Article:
What is it like to run an online Children's clothes shop?
Working for yourself, the days go by really quickly compared to sitting in somebody elses office. I've summarised an average day in the life of a small business owner in the UK! Boofy baby and childrens clothes was just a twinkle in my eye two years ago, but now here it is- consuming my whole life! (almost)
I begin thinking about work when I open my eyes in the morning as like many people, the first thing that I do is check my phone and gauge how many emails and messages I have. I schedule my social media posts up to a month ahead of time. Posts publish automatically on Facebook but I have to post manually on Instagram each morning and linger for a while after to reply to any comments.
After breakfast I will answer all customer service enquiries across all platforms which can be surprisingly time consuming as I write each answer myself and everyones situation is different. Even if time is short, I always try to give a detailed, chatty and professional answer so that the recipient will hopefully be happier for having read my email. I'll then filter through any other emails, replying if necessary.
If any returns arrive that day, I will process them immediately, whether it's an exchange, or a refund. I'll also message the customer to let them know that I have received their parcel, and when their refund or exchange will be with them. Returned stock is sometimes given away to my sister, who has two children.
My next major priority at the moment is managing the wholesale aspect of Boofy. I would love to see Boofy stock available in quirky and adorable childrens clothing boutiques around the UK soon. Enquiring with businesses that I believe Boofy would be a good fit for and responding to enquiries likewise takes time, as does working out costs, margins and an entire catalogue for retailers to look at!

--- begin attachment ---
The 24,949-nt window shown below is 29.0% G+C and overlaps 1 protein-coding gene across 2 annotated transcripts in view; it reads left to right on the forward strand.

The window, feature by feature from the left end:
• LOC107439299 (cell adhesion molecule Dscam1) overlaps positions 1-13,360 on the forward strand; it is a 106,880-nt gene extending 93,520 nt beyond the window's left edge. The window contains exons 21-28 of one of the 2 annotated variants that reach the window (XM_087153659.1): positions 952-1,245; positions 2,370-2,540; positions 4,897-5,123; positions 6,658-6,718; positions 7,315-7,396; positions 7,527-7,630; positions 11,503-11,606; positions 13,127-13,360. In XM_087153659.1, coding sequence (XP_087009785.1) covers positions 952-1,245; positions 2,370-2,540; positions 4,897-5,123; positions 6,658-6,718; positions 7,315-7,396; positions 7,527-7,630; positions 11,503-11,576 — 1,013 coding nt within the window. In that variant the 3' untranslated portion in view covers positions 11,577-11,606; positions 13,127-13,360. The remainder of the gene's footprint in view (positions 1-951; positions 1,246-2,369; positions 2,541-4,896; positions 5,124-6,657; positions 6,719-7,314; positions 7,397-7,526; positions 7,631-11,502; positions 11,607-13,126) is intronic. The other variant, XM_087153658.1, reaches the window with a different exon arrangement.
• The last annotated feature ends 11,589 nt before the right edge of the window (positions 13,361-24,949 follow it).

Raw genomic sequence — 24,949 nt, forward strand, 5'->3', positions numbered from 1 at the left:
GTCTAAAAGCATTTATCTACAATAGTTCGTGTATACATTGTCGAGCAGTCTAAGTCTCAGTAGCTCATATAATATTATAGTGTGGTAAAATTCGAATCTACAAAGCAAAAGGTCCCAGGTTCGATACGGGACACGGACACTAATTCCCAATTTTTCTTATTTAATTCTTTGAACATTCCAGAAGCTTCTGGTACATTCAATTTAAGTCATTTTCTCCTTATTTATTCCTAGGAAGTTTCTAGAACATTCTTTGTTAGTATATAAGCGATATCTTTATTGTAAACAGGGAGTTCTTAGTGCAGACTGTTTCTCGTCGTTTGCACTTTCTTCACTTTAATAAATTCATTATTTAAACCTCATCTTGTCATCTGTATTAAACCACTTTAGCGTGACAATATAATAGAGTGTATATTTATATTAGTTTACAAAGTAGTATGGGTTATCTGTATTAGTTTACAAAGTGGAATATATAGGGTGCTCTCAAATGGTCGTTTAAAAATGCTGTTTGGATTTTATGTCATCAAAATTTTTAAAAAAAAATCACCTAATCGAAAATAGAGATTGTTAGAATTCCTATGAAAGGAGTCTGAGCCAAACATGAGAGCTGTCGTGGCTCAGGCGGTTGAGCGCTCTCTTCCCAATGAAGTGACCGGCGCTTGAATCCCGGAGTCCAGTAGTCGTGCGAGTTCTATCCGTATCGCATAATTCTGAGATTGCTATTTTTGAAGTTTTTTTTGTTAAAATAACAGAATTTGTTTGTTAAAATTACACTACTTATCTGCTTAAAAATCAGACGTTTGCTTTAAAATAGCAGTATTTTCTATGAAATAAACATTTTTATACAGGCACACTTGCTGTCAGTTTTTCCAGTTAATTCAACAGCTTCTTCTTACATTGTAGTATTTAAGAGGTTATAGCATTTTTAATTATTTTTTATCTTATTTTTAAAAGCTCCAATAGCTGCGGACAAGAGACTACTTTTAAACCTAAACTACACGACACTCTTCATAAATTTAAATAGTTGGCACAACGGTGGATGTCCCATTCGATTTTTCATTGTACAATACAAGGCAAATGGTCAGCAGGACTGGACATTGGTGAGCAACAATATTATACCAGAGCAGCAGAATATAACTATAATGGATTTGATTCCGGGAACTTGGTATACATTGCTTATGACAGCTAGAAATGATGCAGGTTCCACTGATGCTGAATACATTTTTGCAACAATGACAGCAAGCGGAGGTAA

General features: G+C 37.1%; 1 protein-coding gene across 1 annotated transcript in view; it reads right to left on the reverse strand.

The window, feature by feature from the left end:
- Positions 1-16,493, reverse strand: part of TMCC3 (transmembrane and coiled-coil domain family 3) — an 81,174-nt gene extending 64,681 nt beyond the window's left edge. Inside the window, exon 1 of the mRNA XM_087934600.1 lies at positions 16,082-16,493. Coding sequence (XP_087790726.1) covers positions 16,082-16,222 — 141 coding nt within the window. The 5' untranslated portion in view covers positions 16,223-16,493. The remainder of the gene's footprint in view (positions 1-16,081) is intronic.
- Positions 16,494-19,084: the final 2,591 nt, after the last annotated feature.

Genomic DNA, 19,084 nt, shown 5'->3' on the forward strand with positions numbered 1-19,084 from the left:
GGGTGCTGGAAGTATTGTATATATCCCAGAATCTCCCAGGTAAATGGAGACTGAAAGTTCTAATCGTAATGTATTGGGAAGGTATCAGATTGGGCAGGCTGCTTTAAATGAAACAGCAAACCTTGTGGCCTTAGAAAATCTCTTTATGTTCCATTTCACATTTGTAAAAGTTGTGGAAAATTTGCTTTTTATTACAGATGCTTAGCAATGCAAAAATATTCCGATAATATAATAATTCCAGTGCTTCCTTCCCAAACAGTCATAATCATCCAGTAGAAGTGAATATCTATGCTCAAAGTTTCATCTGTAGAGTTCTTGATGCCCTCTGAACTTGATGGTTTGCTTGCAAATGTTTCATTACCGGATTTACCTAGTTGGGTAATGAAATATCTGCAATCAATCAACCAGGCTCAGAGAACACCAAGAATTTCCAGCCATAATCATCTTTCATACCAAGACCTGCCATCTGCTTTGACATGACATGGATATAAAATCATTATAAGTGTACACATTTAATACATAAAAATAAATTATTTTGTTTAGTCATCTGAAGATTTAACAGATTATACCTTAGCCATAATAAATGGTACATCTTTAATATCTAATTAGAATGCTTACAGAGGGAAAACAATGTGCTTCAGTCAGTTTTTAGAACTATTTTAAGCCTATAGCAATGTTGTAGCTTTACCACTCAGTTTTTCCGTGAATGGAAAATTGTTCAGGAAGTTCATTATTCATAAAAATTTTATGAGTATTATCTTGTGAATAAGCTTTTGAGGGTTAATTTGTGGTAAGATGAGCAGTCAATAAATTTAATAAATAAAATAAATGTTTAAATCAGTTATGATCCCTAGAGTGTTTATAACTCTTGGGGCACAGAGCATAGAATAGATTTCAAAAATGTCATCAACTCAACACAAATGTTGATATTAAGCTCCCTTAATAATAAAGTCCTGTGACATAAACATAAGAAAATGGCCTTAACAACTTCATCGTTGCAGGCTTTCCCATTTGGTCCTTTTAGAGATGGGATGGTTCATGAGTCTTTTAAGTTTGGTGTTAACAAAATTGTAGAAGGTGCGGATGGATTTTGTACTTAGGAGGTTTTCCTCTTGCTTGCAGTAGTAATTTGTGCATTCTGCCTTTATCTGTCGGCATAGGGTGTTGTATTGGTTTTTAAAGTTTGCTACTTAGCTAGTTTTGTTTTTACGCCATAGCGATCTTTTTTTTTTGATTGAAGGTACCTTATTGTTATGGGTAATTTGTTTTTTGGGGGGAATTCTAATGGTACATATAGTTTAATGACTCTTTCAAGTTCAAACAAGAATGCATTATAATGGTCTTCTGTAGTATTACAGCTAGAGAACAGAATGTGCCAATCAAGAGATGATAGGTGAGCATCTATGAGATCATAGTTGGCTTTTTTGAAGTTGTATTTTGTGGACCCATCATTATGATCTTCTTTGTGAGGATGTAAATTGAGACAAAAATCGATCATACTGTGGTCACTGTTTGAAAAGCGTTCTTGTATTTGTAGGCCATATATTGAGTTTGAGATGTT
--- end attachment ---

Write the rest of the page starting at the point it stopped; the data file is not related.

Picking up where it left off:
At this point, before lunch I might (definitely will) have a scroll through social media, commenting, replying to comments and uploading stories. This helps to generate orders just before I go to the post office that day, so orders placed in the morning are usually dispatched the same day.
I'll begin packing orders which makes me both excited and paranoid. Excited as I love seeing peoples orders and packing it all up in a bright and fun way. But also paranoid as I still triple check that the right order is in the bag with the right address. I also like recognising the names of repeat customers and popping in a freebie such as a childrens fairy tale book. All packed orders go in a big tote bag by the front door.
After lunch I will head to the post office and drop off the fun packages then mark them as dispatched on the website so that the customer is notified.
I tend to dedicate to the afternoon to the more creative aspects of Boofy. My mind is much faster in the morning, but I believe that this is when it's best that I spend my time interacting with customers and dealing with finance. I am constantly tweaking the website. This can include things such as reordering how stock appears in the shop (e.g. which item first, what item is on a row with what.) If I throw all the stock up online and left it, it would look very messy. The shop still needs to feel clean and edited, like a bricks and mortar store so I try to do subtle things to help keep it tight. Such as, alternating between light and dark coloured garments on each row on the website, also, keeping similar types of garments together so that the customer doesn't see a t shirt next to a dress next to a romper next to some leggings and then another t shirt while scrolling through. That feels like a choatic environment to shop in. Similarly, I may need to resize and retouch pictures or even make a new graphic for the website, such as a header to announce a new collection or a sale in the future.
In addition to how the shop looks visually, I may also rewrite, tweak and edit the description for garments. If an item isn't selling as well as I had expected, I may go back and look over the copy and think about whether my description does the item justice.